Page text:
M. J. Clayton, R. Fruchter, H. Krawinkler, J. Kunz, and P. Teicholz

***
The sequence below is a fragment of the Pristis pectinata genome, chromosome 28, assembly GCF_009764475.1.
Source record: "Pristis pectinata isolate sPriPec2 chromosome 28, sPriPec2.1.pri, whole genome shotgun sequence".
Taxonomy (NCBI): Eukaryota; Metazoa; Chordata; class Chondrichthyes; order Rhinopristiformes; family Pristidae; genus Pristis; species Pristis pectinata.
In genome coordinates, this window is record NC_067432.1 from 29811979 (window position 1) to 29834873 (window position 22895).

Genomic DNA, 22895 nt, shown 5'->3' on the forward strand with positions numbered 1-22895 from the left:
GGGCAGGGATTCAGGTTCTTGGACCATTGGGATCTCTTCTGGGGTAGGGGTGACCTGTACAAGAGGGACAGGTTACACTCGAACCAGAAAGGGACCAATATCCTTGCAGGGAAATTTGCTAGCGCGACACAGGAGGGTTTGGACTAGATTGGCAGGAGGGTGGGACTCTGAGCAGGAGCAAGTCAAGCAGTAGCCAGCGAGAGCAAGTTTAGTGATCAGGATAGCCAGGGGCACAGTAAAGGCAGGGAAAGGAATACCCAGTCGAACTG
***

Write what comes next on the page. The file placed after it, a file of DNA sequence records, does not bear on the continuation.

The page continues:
We discuss the special demands for representation and reasoning posed by crossdisciplinary communication in collaborative conceptual building design. These needs are not well addressed by existing software technology. By building upon design theory literature and observations of a case study of an actual building design project, we are identifying and devising computational strategies for addressing these needs. Our conceptualization suggests that designers propose a shared form model, interpret the form model into discipline models, critique the discipline form models to derive behavior and compare it to function, and explain the results to other members of the team. We present this propose-interpret-critique-explain paradigm as a communication cycle for collaborative conceptual building design. We are exploring and testing the conceptualization by modeling it with an experimental software prototype, ICM, that integrates graphic representations of, and AI reasoning about, the evolving building design.